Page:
If someone is not inspired to listen, learn and grow with their staff or does not have the ability to be in intense discussions at any given moment on a series of different topics, a C-level position may not be for them.

What advice would you give to other women leaders to help their team to thrive?

This applies to all leaders, male or female: Understand your staff. If you want them to thrive, understand that they have other demands on their time. Treat your staff with the respect that you want in return. At a job I had many years ago, when my children were young, I would have to leave work early to pick them up. Often times, meetings would be held after I would leave the office and decisions were made without my contribution. This was before Slack, Zoom and other types of remote communication and meeting tools existed. To help women who are mothers — or men who are fathers — succeed in their careers, work with them to keep them included and not have to choose every night between family or work.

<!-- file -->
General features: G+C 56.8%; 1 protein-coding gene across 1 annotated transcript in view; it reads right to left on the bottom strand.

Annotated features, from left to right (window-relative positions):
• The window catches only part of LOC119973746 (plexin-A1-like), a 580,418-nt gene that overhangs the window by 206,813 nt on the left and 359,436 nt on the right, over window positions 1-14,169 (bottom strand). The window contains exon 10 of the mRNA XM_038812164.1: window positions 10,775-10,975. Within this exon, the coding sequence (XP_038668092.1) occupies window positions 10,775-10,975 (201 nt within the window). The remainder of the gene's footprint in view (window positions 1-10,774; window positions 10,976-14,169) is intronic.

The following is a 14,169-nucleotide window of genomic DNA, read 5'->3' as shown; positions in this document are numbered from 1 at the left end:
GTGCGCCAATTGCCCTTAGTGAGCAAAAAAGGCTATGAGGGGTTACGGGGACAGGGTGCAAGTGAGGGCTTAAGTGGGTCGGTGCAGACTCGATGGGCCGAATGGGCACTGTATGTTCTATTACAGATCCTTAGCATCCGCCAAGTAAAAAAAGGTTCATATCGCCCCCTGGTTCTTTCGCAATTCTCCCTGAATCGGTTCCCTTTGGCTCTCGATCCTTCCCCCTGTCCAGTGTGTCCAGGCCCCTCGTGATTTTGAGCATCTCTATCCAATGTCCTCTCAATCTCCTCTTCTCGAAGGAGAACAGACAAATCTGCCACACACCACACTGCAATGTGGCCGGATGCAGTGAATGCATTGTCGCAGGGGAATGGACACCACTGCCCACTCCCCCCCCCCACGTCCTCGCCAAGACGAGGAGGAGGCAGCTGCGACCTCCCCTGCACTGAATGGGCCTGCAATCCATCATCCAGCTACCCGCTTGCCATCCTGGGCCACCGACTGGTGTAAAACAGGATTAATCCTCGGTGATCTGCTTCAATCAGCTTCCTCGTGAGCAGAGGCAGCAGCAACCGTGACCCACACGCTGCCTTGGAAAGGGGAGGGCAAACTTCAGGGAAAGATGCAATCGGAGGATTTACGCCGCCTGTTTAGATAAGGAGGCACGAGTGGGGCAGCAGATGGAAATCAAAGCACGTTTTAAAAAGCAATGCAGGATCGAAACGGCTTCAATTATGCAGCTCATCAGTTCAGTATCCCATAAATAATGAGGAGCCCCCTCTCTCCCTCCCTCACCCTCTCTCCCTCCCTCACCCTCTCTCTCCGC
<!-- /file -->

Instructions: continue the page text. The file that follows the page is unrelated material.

Listen to your staff. Listen to their ideas and concerns. When staff know they are a valued team member, they will want to give you more and show you their best.

None of us are able to achieve success without some help along the way. Is there a particular person who you are grateful towards who helped get you to where you are? Can you share a story about that?

My mom has been a driving force and inspiration, helping me reach my goals. I can remember one night when I was bone tired from working, studying and upgrading my technical skills. She told me to push through and kept saying, “Neeta, you will get over being tired. You have to take the exams and get the diploma. I know you can do it. You were meant to do big things in life.” She was an amazing support and foundation to push me through some of the tougher nights when I wanted to give up.